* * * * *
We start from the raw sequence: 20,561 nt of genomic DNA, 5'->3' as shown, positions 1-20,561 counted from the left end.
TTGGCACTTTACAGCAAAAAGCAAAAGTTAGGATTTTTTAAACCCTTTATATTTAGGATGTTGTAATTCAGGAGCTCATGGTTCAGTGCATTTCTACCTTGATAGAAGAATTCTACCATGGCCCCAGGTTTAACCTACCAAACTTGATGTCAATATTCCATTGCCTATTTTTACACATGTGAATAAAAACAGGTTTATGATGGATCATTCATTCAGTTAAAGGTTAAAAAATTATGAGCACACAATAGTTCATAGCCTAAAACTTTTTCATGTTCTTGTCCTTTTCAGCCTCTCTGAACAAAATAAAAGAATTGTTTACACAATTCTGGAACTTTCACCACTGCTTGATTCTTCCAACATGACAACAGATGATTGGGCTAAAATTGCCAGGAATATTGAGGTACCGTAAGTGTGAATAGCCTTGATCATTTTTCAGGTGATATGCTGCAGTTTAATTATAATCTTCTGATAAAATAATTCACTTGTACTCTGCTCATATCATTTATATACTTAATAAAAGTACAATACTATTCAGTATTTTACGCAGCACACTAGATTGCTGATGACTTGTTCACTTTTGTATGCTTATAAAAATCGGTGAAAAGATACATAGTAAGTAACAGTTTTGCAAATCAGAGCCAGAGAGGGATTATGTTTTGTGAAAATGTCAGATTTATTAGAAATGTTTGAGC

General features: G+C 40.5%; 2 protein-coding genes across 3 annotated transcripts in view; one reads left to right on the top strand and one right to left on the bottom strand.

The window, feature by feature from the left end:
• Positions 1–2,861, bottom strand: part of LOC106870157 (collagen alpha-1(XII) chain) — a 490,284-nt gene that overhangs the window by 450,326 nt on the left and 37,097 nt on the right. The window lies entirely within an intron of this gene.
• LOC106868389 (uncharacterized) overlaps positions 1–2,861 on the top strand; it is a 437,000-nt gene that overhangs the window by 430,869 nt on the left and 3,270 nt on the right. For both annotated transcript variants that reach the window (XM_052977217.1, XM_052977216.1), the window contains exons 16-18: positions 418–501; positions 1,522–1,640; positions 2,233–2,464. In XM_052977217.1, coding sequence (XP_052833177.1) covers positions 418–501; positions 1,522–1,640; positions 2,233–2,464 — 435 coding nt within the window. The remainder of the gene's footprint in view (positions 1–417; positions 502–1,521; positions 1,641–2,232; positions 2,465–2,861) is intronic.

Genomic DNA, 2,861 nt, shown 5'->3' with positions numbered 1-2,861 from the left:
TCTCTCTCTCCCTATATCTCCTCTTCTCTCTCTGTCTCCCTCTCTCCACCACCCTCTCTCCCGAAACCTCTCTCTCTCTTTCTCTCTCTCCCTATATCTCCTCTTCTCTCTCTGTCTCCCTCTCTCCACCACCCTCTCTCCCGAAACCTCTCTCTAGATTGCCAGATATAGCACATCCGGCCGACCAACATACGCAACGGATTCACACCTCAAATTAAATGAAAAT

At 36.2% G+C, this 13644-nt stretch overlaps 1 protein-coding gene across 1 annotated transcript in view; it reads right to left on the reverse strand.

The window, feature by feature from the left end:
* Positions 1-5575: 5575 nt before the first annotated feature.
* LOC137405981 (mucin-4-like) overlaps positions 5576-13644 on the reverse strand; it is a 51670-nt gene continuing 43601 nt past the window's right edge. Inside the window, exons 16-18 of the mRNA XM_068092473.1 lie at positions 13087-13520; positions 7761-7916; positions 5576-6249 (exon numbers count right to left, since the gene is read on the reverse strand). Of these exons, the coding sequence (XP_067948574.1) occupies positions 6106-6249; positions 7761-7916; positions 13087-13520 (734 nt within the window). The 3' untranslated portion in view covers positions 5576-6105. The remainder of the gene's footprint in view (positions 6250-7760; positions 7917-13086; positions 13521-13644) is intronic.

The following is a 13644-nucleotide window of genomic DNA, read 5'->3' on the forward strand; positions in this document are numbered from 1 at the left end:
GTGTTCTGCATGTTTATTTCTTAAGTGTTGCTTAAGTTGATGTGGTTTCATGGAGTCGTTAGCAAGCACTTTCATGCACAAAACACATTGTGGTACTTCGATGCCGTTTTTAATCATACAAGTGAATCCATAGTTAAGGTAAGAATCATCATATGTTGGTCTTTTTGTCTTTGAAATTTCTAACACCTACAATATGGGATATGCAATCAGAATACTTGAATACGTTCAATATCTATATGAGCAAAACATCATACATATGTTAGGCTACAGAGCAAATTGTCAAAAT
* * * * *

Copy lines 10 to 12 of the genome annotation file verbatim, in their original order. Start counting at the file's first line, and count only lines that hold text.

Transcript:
The window, feature by feature from the left end:
* Positions 1-5575: 5575 nt before the first annotated feature.
* LOC137405981 (mucin-4-like) overlaps positions 5576-13644 on the reverse strand; it is a 51670-nt gene continuing 43601 nt past the window's right edge. Inside the window, exons 16-18 of the mRNA XM_068092473.1 lie at positions 13087-13520; positions 7761-7916; positions 5576-6249 (exon numbers count right to left, since the gene is read on the reverse strand). Of these exons, the coding sequence (XP_067948574.1) occupies positions 6106-6249; positions 7761-7916; positions 13087-13520 (734 nt within the window). The 3' untranslated portion in view covers positions 5576-6105. The remainder of the gene's footprint in view (positions 6250-7760; positions 7917-13086; positions 13521-13644) is intronic.